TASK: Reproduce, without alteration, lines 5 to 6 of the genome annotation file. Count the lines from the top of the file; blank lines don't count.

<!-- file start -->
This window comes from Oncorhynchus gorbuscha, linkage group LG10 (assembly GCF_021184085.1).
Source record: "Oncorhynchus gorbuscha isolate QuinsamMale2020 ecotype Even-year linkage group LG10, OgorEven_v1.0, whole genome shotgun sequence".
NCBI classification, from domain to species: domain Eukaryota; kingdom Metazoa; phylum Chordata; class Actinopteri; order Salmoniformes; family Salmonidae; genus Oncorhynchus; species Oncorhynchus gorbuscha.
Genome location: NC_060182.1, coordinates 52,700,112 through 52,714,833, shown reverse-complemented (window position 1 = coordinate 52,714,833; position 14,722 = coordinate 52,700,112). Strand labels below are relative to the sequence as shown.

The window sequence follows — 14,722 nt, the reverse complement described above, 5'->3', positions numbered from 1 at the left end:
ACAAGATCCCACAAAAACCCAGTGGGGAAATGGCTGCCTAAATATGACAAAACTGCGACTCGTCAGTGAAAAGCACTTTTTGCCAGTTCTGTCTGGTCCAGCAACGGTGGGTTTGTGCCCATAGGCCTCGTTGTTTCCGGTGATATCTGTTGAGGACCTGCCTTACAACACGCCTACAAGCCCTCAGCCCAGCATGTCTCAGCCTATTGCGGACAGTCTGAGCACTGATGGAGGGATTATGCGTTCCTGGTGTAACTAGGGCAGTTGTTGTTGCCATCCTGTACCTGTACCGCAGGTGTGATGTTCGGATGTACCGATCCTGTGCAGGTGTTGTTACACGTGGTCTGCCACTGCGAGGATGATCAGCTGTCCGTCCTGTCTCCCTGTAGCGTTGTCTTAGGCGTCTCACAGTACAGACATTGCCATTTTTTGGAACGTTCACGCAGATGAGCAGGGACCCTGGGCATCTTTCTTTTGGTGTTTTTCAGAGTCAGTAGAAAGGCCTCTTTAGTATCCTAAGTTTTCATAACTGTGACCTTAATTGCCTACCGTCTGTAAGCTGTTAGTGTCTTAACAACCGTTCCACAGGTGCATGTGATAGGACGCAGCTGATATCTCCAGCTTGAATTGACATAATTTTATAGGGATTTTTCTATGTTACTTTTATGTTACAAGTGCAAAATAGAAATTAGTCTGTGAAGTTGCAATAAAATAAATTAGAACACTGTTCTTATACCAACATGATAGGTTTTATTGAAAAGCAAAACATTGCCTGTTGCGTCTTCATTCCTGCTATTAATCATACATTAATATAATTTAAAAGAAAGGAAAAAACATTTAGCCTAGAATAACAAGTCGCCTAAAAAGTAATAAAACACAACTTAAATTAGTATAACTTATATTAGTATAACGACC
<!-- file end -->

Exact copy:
The window sequence follows — 14,722 nt, the reverse complement described above, 5'->3', positions numbered from 1 at the left end:
ACAAGATCCCACAAAAACCCAGTGGGGAAATGGCTGCCTAAATATGACAAAACTGCGACTCGTCAGTGAAAAGCACTTTTTGCCAGTTCTGTCTGGTCCAGCAACGGTGGGTTTGTGCCCATAGGCCTCGTTGTTTCCGGTGATATCTGTTGAGGACCTGCCTTACAACACGCCTACAAGCCCTCAGCCCAGCATGTCTCAGCCTATTGCGGACAGTCTGAGCACTGATGGAGGGATTATGCGTTCCTGGTGTAACTAGGGCAGTTGTTGTTGCCATCCTGTACCTGTACCGCAGGTGTGATGTTCGGATGTACCGATCCTGTGCAGGTGTTGTTACACGTGGTCTGCCACTGCGAGGATGATCAGCTGTCCGTCCTGTCTCCCTGTAGCGTTGTCTTAGGCGTCTCACAGTACAGACATTGCCATTTTTTGGAACGTTCACGCAGATGAGCAGGGACCCTGGGCATCTTTCTTTTGGTGTTTTTCAGAGTCAGTAGAAAGGCCTCTTTAGTATCCTAAGTTTTCATAACTGTGACCTTAATTGCCTACCGTCTGTAAGCTGTTAGTGTCTTAACAACCGTTCCACAGGTGCATGTGATAGGACGCAGCTGATATCTCCAGCTTGAATTGACATAATTTTATAGGGATTTTTCTATGTTACTTTTATGTTACAAGTGCAAAATAGAAATTAGTCTGTGAAGTTGCAATAAAATAAATTAGAACACTGTTCTTATACCAACATGATAGGTTTTATTGAAAAGCAAAACATTGCCTGTTGCGTCTTCATTCCTGCTATTAATCATACATTAATATAATTTAAAAGAAAGGAAAAAACATTTAGCCTAGAATAACAAGTCGCCTAAAAAGTAATAAAACACAACTTAAATTAGTATAACTTATATTAGTATAACGACC